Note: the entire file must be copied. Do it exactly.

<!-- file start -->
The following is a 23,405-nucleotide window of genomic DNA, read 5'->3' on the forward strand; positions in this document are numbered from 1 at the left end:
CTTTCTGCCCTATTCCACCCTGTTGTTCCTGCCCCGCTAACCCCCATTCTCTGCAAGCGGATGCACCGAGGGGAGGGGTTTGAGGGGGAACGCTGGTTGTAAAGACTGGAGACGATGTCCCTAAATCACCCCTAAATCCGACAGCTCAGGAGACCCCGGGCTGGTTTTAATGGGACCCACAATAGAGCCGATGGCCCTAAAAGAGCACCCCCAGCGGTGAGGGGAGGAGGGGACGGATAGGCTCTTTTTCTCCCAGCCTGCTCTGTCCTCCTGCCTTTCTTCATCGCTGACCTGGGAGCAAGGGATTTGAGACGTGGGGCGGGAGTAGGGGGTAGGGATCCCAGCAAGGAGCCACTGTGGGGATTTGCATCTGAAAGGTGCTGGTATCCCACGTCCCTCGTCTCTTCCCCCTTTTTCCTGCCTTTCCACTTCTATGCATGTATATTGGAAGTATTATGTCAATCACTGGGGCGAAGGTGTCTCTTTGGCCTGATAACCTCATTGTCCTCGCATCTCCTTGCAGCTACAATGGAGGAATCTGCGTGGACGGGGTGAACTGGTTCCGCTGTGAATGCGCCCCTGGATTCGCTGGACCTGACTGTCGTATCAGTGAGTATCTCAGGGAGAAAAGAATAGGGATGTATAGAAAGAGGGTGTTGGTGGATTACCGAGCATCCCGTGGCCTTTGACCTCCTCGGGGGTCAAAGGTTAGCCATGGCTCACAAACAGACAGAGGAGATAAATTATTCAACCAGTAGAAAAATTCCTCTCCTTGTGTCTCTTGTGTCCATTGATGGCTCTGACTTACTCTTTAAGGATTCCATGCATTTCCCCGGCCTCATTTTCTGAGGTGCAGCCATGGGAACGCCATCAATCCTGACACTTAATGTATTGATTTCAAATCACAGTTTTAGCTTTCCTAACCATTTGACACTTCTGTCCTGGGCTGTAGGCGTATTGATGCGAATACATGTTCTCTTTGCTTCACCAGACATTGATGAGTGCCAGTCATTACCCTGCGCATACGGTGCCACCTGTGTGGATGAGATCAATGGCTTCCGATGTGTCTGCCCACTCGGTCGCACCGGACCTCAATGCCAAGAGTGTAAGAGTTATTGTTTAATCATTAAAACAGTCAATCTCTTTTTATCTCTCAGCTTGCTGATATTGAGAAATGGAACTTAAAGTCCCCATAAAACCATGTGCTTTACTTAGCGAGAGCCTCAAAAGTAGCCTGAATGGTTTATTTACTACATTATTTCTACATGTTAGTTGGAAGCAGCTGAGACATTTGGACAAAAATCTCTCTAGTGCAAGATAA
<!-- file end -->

The following is a 23,405-nucleotide window of genomic DNA, read 5'->3' on the forward strand; positions in this document are numbered from 1 at the left end:
CTTTCTGCCCTATTCCACCCTGTTGTTCCTGCCCCGCTAACCCCCATTCTCTGCAAGCGGATGCACCGAGGGGAGGGGTTTGAGGGGGAACGCTGGTTGTAAAGACTGGAGACGATGTCCCTAAATCACCCCTAAATCCGACAGCTCAGGAGACCCCGGGCTGGTTTTAATGGGACCCACAATAGAGCCGATGGCCCTAAAAGAGCACCCCCAGCGGTGAGGGGAGGAGGGGACGGATAGGCTCTTTTTCTCCCAGCCTGCTCTGTCCTCCTGCCTTTCTTCATCGCTGACCTGGGAGCAAGGGATTTGAGACGTGGGGCGGGAGTAGGGGGTAGGGATCCCAGCAAGGAGCCACTGTGGGGATTTGCATCTGAAAGGTGCTGGTATCCCACGTCCCTCGTCTCTTCCCCCTTTTTCCTGCCTTTCCACTTCTATGCATGTATATTGGAAGTATTATGTCAATCACTGGGGCGAAGGTGTCTCTTTGGCCTGATAACCTCATTGTCCTCGCATCTCCTTGCAGCTACAATGGAGGAATCTGCGTGGACGGGGTGAACTGGTTCCGCTGTGAATGCGCCCCTGGATTCGCTGGACCTGACTGTCGTATCAGTGAGTATCTCAGGGAGAAAAGAATAGGGATGTATAGAAAGAGGGTGTTGGTGGATTACCGAGCATCCCGTGGCCTTTGACCTCCTCGGGGGTCAAAGGTTAGCCATGGCTCACAAACAGACAGAGGAGATAAATTATTCAACCAGTAGAAAAATTCCTCTCCTTGTGTCTCTTGTGTCCATTGATGGCTCTGACTTACTCTTTAAGGATTCCATGCATTTCCCCGGCCTCATTTTCTGAGGTGCAGCCATGGGAACGCCATCAATCCTGACACTTAATGTATTGATTTCAAATCACAGTTTTAGCTTTCCTAACCATTTGACACTTCTGTCCTGGGCTGTAGGCGTATTGATGCGAATACATGTTCTCTTTGCTTCACCAGACATTGATGAGTGCCAGTCATTACCCTGCGCATACGGTGCCACCTGTGTGGATGAGATCAATGGCTTCCGATGTGTCTGCCCACTCGGTCGCACCGGACCTCAATGCCAAGAGTGTAAGAGTTATTGTTTAATCATTAAAACAGTCAATCTCTTTTTATCTCTCAGCTTGCTGATATTGAGAAATGGAACTTAAAGTCCCCATAAAACCATGTGCTTTACTTAGCGAGAGCCTCAAAAGTAGCCTGAATGGTTTATTTACTACATTATTTCTACATGTTAGTTGGAAGCAGCTGAGACATTTGGACAAAAATCTCTCTAGTGCAAGATAA